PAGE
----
Several mutations in a single gene make malaria resistant to chloroquine

Nearly a million children die each year of malaria, but the parasite became resistant to the cheapest drug. Now we know why.

Robert Walgate
Nov 16, 2000

LONDON Tom Wellems in the United States says it's taken him 15 years. David Warhurst in the UK says he's been studying the problem since 1963. Many others have been worrying at the issue at least as long. But now Wellems at the US National Institute for Allergy and Infectious Diseases (NIAID) and colleagues have pinned down the first of the serious drug resistances, chloroquine-resistant P. falciparum malaria, to a group of mutations in a single gene.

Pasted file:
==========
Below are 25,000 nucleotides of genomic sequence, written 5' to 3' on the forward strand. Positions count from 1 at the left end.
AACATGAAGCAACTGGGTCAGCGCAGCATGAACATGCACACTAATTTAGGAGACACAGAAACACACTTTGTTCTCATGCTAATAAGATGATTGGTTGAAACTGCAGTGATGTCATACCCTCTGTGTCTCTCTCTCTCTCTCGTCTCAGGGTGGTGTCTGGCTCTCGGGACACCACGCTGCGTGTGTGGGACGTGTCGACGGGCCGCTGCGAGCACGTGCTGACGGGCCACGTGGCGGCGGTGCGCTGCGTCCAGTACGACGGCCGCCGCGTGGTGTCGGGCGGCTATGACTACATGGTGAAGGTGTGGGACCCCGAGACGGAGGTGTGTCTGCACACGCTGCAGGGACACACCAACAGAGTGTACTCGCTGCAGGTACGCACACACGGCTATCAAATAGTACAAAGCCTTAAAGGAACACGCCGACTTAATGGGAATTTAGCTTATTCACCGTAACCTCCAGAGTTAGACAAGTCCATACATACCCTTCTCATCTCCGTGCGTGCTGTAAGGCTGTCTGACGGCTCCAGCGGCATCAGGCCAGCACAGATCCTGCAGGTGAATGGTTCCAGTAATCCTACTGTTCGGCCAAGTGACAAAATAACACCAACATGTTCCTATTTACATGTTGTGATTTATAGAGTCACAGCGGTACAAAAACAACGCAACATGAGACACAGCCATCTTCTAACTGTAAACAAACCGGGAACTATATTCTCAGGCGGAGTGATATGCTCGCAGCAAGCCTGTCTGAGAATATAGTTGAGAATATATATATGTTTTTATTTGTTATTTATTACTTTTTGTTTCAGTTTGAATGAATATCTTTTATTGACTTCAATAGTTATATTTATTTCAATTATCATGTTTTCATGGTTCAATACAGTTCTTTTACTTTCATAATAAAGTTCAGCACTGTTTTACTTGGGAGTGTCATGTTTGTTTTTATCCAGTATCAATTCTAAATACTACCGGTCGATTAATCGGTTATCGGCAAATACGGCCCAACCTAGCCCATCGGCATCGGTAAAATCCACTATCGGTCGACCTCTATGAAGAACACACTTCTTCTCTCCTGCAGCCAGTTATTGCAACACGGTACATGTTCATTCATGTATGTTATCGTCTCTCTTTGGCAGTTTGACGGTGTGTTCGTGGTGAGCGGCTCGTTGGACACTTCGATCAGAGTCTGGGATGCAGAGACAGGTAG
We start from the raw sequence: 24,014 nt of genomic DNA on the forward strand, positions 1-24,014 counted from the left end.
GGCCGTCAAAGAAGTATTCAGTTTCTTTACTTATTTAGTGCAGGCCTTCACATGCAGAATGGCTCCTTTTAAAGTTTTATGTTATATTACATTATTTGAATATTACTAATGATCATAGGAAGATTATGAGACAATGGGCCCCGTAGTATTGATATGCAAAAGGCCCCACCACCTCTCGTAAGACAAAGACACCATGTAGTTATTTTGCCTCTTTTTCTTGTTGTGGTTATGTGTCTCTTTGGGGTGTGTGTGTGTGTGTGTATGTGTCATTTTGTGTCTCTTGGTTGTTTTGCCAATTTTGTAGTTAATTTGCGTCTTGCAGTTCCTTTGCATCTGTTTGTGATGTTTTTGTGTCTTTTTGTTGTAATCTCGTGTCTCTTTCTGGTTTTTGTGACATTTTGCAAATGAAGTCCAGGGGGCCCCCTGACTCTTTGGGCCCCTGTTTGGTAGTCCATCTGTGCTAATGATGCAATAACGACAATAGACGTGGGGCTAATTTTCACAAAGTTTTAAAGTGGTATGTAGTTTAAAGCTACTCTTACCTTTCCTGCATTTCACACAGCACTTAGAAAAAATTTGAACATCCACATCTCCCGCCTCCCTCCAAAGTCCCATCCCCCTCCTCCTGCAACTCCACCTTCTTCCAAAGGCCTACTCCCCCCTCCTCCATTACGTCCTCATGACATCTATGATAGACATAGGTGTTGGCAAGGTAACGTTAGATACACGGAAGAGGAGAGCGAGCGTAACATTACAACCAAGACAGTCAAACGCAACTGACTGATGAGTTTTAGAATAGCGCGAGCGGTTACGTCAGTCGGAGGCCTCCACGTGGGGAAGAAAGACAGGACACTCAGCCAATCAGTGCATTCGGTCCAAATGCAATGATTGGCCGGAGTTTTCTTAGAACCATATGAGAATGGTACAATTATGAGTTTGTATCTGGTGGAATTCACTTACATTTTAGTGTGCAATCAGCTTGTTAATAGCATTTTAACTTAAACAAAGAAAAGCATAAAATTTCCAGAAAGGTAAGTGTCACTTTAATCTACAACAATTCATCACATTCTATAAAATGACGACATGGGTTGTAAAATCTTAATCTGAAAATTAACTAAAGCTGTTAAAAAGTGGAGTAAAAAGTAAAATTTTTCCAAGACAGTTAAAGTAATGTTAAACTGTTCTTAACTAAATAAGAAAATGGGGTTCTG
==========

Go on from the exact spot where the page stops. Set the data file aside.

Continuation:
Wellems dubs the affected gene pfcrt, coding for a membrane protein — PFCRT — that sits in the wall of the parasite's food vacuole. The nomenclature means "P. falciparum chloroquine-resistance transporter", but exactly what the gene does, and how the mutations affect its action, is still up for research. Nevertheless it seems that its correlation with drug resistance is very close, in strains from all over the world.

David Warhurst, Professor...

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